There are two main theoretical frameworks defining mindfulness. The first of these, developed by Jon Kabat-Zinn, relies on paying attention to the present moment, non-judgmentally and therefore free of emotional and moral assessment. Meditation is an important tool for mindfulness in this approach.1 In contrast, Ellen Langer’s concept of mindfulness does not rely on nor promote meditation. Rather to be mindful is to actively notice novelty and the full context of a situation, guarding against repetitive thought patterns and habitual categorizations from the past (e.g., How does my spouse’s face look different across the breakfast table this morning as compared with yesterday morning?).
I find that more often when we talk about mindfulness, we implicitly refer to Kabat-Zinn’s concept, equating mindfulness with meditation.
This summer, TIME Magazine issued a Special Edition: Mindfulness: The New Science of Health and Happiness. In an article titled Can You Shed Pounds on a Mindfulness Diet?, Kathleen Mulpeter describes research investigating the effects of mindfulness on health outcomes and weight status. In one study, participants asked to answer a set of mindful questions while eating fared better at maintaining weight loss than those who practiced self-compassion meditation.2 These mindful questions included “How does this meal taste?” but also “How kind are you to yourself now that you ate this meal?” While participants in this group were instructed to record their answers in a food diary, benefits extended to those who chose not to write anything but simply kept the diary open while they ate. In short, the journal’s sheer presence was a reminder to approach the meal with a little more thoughtfulness, and a little more kindness.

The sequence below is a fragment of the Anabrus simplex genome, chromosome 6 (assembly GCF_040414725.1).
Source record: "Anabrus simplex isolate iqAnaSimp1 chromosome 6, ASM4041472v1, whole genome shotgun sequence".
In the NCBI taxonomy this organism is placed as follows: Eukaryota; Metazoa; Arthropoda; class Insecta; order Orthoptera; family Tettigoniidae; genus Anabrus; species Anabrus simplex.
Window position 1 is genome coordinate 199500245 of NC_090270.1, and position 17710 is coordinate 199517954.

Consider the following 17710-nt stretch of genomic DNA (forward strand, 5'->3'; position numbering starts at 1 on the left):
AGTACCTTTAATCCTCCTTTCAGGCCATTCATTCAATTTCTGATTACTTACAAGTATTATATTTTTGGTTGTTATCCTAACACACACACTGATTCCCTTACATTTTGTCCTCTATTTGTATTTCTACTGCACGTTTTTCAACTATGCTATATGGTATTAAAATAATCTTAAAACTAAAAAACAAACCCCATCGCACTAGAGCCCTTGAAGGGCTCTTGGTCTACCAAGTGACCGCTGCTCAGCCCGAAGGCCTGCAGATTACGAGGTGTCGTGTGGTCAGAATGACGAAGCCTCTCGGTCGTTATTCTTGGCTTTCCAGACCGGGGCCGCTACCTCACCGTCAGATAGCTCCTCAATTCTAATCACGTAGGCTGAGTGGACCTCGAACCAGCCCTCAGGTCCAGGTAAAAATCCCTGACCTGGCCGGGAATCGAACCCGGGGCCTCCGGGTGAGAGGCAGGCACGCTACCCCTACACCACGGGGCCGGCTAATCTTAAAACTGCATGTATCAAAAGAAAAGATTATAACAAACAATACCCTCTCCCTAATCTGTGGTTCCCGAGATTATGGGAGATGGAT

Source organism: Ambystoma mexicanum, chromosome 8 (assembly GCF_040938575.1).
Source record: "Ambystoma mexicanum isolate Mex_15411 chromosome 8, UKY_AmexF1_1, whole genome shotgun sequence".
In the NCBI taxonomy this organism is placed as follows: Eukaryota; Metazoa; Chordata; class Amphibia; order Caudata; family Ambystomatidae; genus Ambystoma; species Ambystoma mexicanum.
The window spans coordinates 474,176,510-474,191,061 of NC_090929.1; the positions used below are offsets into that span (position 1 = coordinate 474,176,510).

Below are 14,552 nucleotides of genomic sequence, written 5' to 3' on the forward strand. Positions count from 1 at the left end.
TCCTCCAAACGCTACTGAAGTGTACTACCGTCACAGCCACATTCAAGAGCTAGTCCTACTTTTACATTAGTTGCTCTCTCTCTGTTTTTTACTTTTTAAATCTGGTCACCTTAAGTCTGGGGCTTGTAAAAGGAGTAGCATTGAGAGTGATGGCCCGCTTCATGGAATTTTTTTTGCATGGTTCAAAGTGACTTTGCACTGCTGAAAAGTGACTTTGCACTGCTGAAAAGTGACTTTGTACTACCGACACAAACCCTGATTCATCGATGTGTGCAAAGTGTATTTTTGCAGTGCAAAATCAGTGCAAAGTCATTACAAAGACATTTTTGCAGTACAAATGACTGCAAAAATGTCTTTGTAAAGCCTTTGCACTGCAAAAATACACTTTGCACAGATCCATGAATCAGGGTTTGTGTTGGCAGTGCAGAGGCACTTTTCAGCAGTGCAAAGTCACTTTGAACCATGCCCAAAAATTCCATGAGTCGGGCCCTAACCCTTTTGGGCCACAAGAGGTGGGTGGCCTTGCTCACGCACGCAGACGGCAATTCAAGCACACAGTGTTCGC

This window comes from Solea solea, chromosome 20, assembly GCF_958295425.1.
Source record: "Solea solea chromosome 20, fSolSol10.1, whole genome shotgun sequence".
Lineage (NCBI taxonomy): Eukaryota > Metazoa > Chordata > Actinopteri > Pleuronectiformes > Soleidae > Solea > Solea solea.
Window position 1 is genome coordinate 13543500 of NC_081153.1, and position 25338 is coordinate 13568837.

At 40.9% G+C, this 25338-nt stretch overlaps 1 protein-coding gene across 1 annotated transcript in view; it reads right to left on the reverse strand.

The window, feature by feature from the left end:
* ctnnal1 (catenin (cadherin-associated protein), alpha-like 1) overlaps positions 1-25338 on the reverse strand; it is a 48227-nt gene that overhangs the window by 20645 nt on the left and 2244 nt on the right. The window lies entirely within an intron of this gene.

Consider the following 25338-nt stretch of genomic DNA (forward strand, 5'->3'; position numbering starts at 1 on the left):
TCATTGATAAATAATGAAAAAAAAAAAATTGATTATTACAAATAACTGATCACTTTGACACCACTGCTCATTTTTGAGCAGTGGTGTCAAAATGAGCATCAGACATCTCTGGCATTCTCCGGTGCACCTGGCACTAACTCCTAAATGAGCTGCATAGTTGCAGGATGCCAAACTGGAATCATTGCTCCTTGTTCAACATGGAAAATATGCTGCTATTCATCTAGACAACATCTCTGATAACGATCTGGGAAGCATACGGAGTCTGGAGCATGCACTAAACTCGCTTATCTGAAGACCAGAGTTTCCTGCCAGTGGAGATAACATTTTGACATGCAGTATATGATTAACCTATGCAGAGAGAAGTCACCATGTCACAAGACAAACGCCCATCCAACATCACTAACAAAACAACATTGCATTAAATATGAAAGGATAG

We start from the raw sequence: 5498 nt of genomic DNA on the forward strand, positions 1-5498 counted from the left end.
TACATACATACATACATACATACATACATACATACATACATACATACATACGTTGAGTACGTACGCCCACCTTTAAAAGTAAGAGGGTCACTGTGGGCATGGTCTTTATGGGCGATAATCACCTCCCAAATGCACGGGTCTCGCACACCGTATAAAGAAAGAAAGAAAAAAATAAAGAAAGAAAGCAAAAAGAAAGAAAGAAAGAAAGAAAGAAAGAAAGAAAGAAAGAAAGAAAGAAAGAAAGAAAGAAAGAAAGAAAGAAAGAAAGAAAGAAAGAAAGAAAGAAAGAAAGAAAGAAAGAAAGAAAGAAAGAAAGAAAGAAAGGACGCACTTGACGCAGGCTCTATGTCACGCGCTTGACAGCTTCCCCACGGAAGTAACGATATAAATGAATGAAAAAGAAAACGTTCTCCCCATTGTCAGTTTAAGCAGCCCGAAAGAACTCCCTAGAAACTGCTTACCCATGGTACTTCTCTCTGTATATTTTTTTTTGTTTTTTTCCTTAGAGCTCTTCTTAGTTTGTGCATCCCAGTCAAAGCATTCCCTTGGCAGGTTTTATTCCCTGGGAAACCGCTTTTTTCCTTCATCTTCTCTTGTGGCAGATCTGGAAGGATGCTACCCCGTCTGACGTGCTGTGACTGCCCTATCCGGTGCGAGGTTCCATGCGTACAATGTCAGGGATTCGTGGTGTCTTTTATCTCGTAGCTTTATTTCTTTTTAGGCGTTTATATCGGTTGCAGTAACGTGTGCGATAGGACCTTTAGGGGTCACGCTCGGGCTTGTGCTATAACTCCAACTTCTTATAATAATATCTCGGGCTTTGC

To me, these findings suggest how truly accessible mindfulness can be. In the above study, mealtime mindfulness involved focusing the mind on what research refers to as concrete construals (e.g., How am I eating?) versus abstract construals (e.g., Why am I eating?). As much as mindfulness could be about counting the folds on the raisin or meditating for 40 minutes before picking up the fork, it doesn’t have to be. We need not feel guilty that our monkey minds jump around instead of settle as we sit down to eat. In fact, rather than judging our busy thoughts, could we use them in a mindful way? That is, can we keep asking questions especially when we think we know the answers?*
[*According to Ellen Langer, the reason we often don’t notice things is that we assume we already know them. And yet we’re more apt to enjoy an experience when we notice its newness!! Well, the thing is, it’s always new. Every time we sit down to eat. Even if we’ve warmed up the same leftovers for the past five nights -- or always order the same dish, cooked the same way, sitting with the same person, at the our favorite restaurant. When we think we know the taste already or how it will our make our body feel, we fail to really taste and really feel.]
1 Pagnini, F., & Philips, D. (2015). Being Mindful about Mindfulness. The Lancet, 2. Retrieved from www.thelancet.com/psychiatry
2 Mantzios, M., & Wilson, J. C. (2014). Making concrete construals mindful: A novel approach for developing mindfulness and self-compassion for assisting weight loss. Psychol Health, 29(4), 422-41.